BSP chief wants to feed growing PH with more cash
Amid a volatile peso-dollar exchange rate—conventionally countered by siphoning off liquidity from the markets—the Bangko Sentral ng Pilipinas yesterday said it wanted to inject more liquidity into the financial system to satisfy the demands of a growing economy.
In particular, BSP Governor Nestor Espenilla Jr. said he wanted to reduce the banks’ statutory reserves “to single digits” from their current level of 20 percent of total deposits held in their vaults.
The intended move underscores the new central bank chief’s counterintuitive liberal policies in response to market dynamics, after having spent decades building a career as a hawkish financial system regulator.
“What we are doing is watching the dials closely and respond appropriately,” he said, using the analogy of driving a car at the right speed. “What we see is that the local economy is growing and can use that liquidity. So we want to make sure there is enough cash [in the system] to meet the nonspeculative needs of the market.”
Espenilla earlier indicated his preference for a lower reserve requirement for banks to free up the idle cash for more productive uses like lending to job-generating company activities or to satisfy the homebuilding market.
The BSP chief, however, said the reduction would be gradual since it would be timed with the capital market reforms being implemented by the Duterte administration “over an 18-month timeframe.”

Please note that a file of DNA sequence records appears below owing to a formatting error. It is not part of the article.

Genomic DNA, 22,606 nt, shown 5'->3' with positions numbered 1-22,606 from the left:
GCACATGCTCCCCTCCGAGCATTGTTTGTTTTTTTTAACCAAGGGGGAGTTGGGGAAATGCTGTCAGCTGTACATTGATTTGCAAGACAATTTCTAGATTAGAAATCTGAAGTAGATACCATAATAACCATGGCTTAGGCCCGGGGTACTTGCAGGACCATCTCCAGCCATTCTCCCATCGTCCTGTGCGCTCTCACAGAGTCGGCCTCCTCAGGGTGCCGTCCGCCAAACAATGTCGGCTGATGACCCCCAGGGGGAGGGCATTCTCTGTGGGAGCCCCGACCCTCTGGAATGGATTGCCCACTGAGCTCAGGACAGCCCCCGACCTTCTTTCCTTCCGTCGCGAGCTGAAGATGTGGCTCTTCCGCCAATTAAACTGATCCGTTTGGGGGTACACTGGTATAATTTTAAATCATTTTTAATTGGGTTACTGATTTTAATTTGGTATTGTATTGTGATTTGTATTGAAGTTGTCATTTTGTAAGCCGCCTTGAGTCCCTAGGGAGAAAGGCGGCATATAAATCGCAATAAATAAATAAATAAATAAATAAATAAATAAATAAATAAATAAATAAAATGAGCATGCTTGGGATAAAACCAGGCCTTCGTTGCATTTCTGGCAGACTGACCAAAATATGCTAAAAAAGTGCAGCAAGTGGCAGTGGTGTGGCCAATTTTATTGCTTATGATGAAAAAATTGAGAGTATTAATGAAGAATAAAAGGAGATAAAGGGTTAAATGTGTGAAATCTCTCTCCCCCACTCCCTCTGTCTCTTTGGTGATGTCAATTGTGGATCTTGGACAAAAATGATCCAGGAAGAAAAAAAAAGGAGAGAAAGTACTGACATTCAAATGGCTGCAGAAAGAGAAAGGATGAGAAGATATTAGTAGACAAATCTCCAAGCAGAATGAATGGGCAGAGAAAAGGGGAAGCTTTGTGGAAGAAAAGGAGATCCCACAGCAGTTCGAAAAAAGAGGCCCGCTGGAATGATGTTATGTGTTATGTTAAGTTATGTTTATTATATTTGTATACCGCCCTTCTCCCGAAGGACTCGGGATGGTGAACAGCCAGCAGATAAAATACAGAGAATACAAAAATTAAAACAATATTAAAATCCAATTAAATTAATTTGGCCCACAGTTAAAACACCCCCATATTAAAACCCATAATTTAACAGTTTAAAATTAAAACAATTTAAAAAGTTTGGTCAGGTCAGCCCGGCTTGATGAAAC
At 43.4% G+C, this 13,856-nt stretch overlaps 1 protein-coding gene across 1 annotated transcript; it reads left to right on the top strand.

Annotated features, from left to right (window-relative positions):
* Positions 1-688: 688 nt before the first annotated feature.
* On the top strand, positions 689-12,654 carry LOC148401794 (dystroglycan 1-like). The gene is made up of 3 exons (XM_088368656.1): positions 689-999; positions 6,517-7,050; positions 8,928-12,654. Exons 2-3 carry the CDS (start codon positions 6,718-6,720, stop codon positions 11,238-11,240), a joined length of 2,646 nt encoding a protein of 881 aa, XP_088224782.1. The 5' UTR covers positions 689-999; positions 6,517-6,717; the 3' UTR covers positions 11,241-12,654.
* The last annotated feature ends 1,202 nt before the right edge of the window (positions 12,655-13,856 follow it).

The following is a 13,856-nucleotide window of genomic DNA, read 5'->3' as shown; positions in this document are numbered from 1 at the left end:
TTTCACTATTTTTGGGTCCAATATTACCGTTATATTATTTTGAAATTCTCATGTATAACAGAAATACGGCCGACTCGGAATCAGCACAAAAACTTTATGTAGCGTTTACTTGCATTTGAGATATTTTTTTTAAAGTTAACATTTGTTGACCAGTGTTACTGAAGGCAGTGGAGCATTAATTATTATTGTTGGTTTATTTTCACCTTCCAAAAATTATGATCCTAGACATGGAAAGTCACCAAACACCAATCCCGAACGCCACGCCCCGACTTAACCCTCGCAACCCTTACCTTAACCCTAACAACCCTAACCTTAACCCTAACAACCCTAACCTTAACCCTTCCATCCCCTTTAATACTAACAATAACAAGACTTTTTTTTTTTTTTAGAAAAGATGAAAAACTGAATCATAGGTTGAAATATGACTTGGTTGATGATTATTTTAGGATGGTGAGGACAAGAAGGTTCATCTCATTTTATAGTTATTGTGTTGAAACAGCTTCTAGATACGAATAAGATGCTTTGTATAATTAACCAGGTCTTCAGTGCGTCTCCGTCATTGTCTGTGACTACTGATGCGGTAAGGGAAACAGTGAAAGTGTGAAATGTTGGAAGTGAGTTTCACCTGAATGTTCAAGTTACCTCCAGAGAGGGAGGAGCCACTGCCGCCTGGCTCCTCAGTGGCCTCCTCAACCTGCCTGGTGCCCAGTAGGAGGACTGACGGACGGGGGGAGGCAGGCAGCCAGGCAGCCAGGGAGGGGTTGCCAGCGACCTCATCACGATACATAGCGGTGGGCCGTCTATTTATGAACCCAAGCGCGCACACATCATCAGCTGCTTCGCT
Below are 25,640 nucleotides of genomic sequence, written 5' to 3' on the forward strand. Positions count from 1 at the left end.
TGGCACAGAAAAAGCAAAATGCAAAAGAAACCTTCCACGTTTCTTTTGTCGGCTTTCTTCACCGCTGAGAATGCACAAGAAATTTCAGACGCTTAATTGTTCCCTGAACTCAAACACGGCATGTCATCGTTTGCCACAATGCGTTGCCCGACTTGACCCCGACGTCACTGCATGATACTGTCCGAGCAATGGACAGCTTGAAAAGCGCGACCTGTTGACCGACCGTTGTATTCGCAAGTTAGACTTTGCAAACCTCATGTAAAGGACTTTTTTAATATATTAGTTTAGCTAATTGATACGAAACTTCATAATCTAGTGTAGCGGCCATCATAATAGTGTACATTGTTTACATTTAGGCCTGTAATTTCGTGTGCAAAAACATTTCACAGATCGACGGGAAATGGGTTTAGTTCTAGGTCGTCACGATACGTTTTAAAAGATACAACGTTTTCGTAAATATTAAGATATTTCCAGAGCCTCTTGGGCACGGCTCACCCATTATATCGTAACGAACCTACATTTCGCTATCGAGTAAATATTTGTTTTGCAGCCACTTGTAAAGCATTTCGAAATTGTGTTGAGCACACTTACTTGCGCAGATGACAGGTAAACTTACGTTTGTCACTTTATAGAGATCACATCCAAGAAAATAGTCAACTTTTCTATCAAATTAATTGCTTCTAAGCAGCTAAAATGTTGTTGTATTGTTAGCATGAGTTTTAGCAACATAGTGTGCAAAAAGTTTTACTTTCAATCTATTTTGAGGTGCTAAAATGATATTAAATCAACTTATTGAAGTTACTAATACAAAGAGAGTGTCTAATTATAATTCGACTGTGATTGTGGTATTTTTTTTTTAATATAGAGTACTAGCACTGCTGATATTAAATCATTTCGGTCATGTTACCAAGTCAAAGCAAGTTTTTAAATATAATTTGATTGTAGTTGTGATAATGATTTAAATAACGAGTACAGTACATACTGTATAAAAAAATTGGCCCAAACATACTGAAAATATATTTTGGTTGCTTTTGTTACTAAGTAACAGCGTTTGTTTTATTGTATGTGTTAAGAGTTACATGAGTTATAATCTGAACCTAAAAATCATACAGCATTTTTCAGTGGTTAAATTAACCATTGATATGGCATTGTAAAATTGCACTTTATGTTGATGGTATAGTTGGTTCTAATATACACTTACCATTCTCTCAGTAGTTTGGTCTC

“This is the period we’re looking at,” he said, explaining that freeing up the cash from banks’ vaults was not likely to stoke inflationary pressures since current economic growth trends pointed to a legitimate need for funds by end users and not speculators.
Each percentage point of reserve requirement adjustment results in as much as P70 billion either being kept in or released from banks’ holdings. Thus, a reduction to single digit levels would release into the financial system more than P700 billion in cash over the medium term.
The planned de facto monetary policy easing becomes even more counterintuitive when viewed in the context of rising interest rates overseas—a phenomenon that is also expected to make itself felt locally at a milder pace.
Espenilla said monetary regulators were keeping their eyes on the country’s inflation rate and still believed the increase in prices of goods and services would average 3.2 percent from this year until 2019. The official inflation target remains at 2-4 percent between 2017 and 2020.
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